A vacuum tube in which a hot cathode emits electrons that are accelerated as a beam through a relatively high voltage anode, further focused or deflected electrostatically or electromagnetically, and allowed to fall on a phosphorescent screen.
A sealed tube in which electrons are emitted by a heated, negatively charged element (the cathode), and travel in a beam toward a positively charged plate (the anode). Depending on the properties of the plate and the speed of the electrons, cathode-ray tubes can generate x-rays, visible light, and other frequencies of electromagnetic radiation. They are central to most television screens, in which the electron beams form images on a phosphor-coated screen.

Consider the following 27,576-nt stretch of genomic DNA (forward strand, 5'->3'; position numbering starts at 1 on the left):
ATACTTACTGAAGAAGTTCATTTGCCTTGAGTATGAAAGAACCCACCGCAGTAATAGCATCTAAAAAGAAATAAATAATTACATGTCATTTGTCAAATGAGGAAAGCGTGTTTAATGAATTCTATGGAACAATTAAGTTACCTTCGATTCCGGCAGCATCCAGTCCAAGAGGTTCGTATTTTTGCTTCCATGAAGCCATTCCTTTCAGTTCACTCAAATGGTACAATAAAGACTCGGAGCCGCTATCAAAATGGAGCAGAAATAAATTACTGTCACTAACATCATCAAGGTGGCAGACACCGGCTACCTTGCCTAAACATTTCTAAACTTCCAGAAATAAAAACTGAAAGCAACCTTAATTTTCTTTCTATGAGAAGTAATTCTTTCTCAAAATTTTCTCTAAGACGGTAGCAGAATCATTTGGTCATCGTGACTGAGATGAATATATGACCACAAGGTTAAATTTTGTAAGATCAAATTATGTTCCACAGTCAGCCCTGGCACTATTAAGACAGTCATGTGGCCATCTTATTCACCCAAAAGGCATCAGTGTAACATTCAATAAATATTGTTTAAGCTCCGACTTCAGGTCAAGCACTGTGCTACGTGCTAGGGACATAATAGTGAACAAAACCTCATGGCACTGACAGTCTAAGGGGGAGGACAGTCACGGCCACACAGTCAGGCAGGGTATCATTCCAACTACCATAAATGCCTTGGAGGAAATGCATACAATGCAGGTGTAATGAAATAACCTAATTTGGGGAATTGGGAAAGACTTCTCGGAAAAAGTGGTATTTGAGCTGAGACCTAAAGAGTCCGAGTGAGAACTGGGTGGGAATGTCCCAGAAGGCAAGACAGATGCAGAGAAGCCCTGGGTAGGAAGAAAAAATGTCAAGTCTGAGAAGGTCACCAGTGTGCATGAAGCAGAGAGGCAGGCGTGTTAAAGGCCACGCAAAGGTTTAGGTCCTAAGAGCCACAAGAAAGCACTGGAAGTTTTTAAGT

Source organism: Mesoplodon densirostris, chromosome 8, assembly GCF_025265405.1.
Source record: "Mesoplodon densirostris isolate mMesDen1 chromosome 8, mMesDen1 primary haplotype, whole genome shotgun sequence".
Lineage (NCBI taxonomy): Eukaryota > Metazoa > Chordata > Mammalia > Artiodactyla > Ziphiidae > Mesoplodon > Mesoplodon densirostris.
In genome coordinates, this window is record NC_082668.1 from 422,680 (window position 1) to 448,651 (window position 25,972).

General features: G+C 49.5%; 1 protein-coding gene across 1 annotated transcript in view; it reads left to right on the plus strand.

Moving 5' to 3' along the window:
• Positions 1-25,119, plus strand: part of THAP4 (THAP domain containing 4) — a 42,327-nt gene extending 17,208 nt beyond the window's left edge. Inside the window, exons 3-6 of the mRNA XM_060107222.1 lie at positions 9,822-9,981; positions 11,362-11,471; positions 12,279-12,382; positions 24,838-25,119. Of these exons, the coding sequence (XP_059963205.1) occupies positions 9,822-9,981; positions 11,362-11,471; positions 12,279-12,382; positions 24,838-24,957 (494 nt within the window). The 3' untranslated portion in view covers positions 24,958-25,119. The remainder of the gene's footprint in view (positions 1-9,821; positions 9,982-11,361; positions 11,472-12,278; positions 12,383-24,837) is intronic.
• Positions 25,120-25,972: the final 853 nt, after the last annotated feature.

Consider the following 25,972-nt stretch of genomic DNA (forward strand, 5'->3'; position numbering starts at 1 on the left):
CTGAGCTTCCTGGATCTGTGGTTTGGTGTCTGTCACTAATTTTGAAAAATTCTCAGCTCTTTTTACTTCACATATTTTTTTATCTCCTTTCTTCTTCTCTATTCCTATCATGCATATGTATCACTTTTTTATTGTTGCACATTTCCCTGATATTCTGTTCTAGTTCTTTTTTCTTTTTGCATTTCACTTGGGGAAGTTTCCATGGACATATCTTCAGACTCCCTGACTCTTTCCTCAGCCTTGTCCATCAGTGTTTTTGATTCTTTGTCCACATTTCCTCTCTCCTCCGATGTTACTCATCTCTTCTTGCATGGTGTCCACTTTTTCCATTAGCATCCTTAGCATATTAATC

A Closer LookCathode-ray tubes (CRTs), also called electron-ray tubes, provide the visual display in such devices as conventional television sets, computer monitors, hospital heart monitors, and laboratory oscilloscopes. CRTs are generally made of funnel-shaped glass vacuum tubes. At the larger end of the tube is a phosphor-coated screen, and at the other end is an electron gun. The gun consists of a heated cathode, or negative electrode, which emits electrons, and a control grid, which controls the intensity of the beam of electrons to vary the brightness of the image. The gun directs the electron beam, or cathode ray, toward the screen, where a positively charged anode attracts the electrons. Outside the tube, coils creating a magnetic field or plates creating an electric field both focus and steer the beam. Wherever the beam strikes the screen, it causes the phosphors to glow. Shapes and images can be formed by manipulating the beam so that its focal point on the screen sweeps across it in various paths and with different brightness. In most CRTs, the beam follows a zigzag path that covers the entire screen many times per second. Color screens use three separate beams that strike three individually colored phosphor cells (having the three primary colors red, blue, and green) that are very close together. The color combinations appear to the eye (at a distance to the screen) as one point of a single color.